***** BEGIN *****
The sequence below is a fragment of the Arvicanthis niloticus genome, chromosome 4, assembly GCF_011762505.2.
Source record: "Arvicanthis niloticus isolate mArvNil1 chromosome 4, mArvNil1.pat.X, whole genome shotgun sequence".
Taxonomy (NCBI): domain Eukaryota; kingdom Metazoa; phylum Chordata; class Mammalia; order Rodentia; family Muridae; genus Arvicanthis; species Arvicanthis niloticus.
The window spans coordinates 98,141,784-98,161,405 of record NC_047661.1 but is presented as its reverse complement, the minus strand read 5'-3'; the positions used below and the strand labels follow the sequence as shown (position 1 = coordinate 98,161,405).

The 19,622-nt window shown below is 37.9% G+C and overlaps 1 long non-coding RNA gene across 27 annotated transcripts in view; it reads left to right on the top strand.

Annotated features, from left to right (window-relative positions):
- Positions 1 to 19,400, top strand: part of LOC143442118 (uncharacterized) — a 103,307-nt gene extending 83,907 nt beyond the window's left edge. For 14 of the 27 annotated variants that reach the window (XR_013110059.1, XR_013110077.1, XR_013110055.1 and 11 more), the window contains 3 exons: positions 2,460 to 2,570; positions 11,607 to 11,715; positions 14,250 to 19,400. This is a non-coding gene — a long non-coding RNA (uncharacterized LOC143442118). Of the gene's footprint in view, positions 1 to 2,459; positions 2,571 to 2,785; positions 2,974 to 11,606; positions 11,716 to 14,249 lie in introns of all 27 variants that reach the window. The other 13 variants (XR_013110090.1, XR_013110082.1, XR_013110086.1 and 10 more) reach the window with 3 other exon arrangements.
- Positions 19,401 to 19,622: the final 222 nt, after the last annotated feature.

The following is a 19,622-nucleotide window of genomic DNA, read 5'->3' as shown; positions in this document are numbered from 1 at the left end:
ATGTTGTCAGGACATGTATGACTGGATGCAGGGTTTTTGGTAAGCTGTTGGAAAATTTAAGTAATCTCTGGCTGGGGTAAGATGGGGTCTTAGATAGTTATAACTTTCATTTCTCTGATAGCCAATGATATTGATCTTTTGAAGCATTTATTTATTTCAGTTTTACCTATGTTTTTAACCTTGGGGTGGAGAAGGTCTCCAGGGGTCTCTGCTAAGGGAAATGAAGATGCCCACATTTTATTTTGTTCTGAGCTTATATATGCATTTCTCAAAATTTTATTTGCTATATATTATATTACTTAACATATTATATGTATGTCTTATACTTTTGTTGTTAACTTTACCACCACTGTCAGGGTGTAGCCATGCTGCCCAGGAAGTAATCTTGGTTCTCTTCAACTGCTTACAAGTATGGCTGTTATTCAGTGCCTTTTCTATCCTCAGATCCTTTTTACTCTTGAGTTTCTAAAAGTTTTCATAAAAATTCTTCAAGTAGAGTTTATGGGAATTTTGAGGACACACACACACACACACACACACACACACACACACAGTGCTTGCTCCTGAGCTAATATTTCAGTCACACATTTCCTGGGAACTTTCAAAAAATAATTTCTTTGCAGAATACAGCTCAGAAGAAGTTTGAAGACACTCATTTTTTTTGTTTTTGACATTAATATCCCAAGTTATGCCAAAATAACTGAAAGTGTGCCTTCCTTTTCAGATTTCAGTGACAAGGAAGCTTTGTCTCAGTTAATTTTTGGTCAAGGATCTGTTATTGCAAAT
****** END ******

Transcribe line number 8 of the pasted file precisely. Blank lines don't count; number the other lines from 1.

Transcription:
- Positions 19,401 to 19,622: the final 222 nt, after the last annotated feature.